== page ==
The Nigerian arm of African mobile telecommunications behemoth MTN Group Limited today listed its business on the Nigeria Stock Exchange. MTN Nigeria Communications Plc. went live at 2:14 pm local time, allowing trading for only 16 minutes before the markets closed.
In that short period, however, the company was able to become the second most valuable entity on the stock exchange. Offering its shares at $0.25, the telecom company saw a 10 percent rise in this price.
By 2.30 pm, the company was worth $5.54 billion, ranking behind only Aliko Dangote’s Dangote Cement which commands an $8.3 billion valuation.
Running under the MTNN ticker, the company only listed 20 billion ordinary shares instead of going public through an IPO. MTN claims that this is because it would be quite difficult to get a fair valuation prior to the IPO given that it is still embroiled in a drawn-out dispute with regulatory authorities in Nigeria.
Speaking to Bloomberg, MTN Chief Financial Officer Ralph Mupita was of the opinion that the company wouldn’t go public via IPO until it cleared an alleged tax bill of $2 billion.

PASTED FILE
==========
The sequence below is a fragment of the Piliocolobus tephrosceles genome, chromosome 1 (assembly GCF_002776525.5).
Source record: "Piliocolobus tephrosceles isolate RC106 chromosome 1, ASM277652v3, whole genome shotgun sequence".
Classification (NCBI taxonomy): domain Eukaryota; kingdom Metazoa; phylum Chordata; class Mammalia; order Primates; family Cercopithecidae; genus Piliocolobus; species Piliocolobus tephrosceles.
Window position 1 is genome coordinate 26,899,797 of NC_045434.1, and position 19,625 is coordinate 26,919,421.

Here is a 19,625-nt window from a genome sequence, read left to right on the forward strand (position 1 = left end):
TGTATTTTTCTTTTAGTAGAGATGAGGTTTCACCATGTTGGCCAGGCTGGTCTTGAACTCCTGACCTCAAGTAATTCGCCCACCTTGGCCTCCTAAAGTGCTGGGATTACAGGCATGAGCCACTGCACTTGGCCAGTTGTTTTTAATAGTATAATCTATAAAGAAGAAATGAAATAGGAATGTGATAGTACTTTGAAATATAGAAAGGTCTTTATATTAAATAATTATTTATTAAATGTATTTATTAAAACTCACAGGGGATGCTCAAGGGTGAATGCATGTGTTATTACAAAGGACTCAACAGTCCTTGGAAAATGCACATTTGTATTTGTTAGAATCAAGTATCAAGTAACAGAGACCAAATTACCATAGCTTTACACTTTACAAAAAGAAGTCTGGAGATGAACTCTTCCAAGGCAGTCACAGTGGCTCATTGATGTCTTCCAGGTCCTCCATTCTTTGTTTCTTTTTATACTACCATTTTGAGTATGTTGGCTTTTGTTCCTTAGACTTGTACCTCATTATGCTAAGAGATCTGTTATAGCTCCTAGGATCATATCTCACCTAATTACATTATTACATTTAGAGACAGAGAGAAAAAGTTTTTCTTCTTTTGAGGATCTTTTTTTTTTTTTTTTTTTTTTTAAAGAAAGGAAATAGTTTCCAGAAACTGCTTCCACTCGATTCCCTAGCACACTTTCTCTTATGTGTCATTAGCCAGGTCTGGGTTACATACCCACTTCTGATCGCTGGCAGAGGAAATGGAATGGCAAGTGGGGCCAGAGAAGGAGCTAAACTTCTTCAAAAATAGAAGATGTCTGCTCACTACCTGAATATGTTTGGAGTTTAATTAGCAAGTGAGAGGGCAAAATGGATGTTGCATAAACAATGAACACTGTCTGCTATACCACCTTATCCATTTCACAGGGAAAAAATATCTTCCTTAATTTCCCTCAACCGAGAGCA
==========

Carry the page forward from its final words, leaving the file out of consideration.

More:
A similar story involving the company played out in Ghana, its third largest market. MTN had to go public via an IPO in order to get a license for rolling out a 4G network.
Back in its largest market, the public listing turned around the dire fortunes of a faltering Nigerian Stock Exchange. After 8 days of losses on the trot, the MTN listing saw the market close half a percentage point up.
This piece of good news could assuage public vitriol against the South African based wireless carrier. Across the continent, many believe the company repatriates huge profits back to its homeland instead of further investing them in the area of operations.
News of an impending IPO will not only offer the public a part of the carrier but also help to paint the company in a better light. Currently, locals only own around 20 percent. With the IPO, there’s a chance to own 35 percent.